There are very few things as essential to human life as water. The average human likely cannot go longer than three days without water before serious damage or death occurs. Humans can go much longer without food. Thus, about the only thing more essential for human life than water is oxygen. It’s for this reason, throughout world history, nations were established and civilizations grew around water routes. Wars have been fought over water rights. This is because to withhold water from a group of people is to essentially give them a death sentence. So it’s interesting then to hear Jesus say to the woman at the well in John 4, “Everyone who drinks of this water will be thirsty again, but whoever drinks of the water that I will give him will never be thirsty again. The water that I will give him will become in him a spring of water welling up to eternal life” (vv.13-14). But what water is Jesus speaking of? Where does this water come from and how does it eternally quench our thirst? In John 7:37 Jesus says this: “If anyone thirsts, let him come to me and drink. Whoever believes in me, as the Scripture has said, 'Out of his heart will flow rivers of living water.’” Thus, the living water Jesus offers which will eternally quench our thirst is himself. Even if we drink from the coolest, cleanest, most refreshing water in the world, ultimately, it will leave us wanting. But for those who drink deeply from the living waters of Christ, who take him in and consume all of Christ, their souls will be satisfied and they will never want for more.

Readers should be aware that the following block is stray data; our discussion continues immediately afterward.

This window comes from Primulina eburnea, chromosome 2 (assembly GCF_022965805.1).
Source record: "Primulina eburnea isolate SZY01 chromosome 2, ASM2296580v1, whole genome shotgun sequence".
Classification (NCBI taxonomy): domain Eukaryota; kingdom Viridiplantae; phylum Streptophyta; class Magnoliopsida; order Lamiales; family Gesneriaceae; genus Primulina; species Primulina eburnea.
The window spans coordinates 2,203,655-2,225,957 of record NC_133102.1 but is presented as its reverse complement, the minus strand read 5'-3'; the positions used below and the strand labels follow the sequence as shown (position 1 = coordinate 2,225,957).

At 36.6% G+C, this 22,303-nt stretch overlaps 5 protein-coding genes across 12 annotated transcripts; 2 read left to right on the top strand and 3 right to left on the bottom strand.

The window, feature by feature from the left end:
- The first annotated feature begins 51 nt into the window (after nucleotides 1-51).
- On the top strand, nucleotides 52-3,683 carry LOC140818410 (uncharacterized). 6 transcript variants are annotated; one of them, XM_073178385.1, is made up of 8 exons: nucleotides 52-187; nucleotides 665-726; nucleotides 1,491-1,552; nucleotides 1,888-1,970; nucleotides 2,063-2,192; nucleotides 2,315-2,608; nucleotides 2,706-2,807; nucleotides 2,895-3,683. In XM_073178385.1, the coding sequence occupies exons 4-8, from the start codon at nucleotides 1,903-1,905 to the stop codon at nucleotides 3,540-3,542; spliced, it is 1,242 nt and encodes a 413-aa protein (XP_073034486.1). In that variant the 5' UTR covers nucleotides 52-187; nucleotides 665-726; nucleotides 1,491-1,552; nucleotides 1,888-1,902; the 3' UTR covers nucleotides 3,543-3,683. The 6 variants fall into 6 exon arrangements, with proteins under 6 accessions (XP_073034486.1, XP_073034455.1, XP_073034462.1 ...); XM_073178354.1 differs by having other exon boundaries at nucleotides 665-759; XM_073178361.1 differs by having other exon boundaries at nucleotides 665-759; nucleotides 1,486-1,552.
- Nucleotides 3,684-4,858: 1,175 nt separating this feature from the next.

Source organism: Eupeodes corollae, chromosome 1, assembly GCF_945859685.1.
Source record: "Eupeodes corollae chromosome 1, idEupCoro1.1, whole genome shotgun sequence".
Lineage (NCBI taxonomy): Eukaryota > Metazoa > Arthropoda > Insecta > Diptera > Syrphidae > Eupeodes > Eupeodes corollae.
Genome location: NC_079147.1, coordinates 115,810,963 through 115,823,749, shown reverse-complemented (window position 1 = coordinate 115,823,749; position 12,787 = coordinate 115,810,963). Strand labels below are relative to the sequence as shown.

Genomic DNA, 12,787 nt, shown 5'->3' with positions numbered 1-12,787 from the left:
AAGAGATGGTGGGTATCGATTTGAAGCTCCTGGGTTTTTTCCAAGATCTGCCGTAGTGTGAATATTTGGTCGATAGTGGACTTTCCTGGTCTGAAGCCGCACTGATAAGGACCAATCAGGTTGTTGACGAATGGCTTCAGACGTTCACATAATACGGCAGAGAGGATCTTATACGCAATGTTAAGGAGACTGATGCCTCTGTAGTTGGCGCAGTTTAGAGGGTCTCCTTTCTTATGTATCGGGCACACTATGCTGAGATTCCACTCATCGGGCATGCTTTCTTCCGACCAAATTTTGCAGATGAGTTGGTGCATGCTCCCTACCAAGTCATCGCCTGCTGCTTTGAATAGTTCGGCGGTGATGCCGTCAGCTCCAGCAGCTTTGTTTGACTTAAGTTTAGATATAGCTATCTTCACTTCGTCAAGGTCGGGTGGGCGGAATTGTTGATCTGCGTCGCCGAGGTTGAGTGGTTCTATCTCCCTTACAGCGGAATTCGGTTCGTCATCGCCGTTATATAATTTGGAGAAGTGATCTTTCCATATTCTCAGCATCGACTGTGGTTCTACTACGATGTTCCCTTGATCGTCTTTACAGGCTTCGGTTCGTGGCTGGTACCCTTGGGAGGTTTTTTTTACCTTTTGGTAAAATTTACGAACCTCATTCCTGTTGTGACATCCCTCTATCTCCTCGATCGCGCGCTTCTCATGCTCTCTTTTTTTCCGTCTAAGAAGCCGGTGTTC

In Deuteronomy 7, as God is leading the Israelites through the wilderness, he says something interesting to them through Moses as he reminds them of why he delivered them and why he did NOT deliver them. Beginning in v.6 he says to them, “For you are a people holy to the LORD your God. The LORD your God has chosen you to be a people for his treasured possession, out of all the peoples who are on the face of the earth. It was not because you were more in number than any other people that the LORD set his love on you and chose you, for you were the fewest of all peoples, but it is because the LORD loves you and is keeping the oath that he swore to your fathers, that the LORD has brought you out with a mighty hand and redeemed you from the house of slavery, from the hand of Pharaoh king of Egypt” (vv.6-8). In other words, God delivered them not because they were such a wonderful people and God loves them not because they are so lovable. God delivered them and loves them because he is faithful to his promises. He made a covenant with Abraham, Isaac, and Jacob, and he intends to keep those covenant promises. This is sometimes difficult for Christians to accept. We like to think that if we are saved, it is because God saw something in us worth saving. It is because we are so lovable. Yet the Bible describes us in our unbelieving state in this way: “None is righteous, no, not one; no one understands; no one seeks for God. All have turned aside; together they have become worthless; no one does good, not even one. Their throat is an open grave; they use their tongues to deceive. The venom of asps is under their lips. Their mouth is full of curses and bitterness. Their feet are swift to shed blood; in their paths are ruin and misery, and the way of peace they have not known. There is no fear of God before their eyes” (Rom. 3:10-18). Thus, if God has saved us from our sin, it is not because God saw something good in us. The only thing God saw in us was sin. Rather, if we are saved, if only because God is rich in mercy and love and grace, and is faithful to the promise he made to Abraham that through him he would be a blessing to all nations (Gen. 12:2-3; Gal. 3:7-8). This truth should bring us great comfort in that since our getting saved had nothing do with us, so also our staying saved has nothing to do with us. It is God alone who saves us and it is God alone who keeps us saved.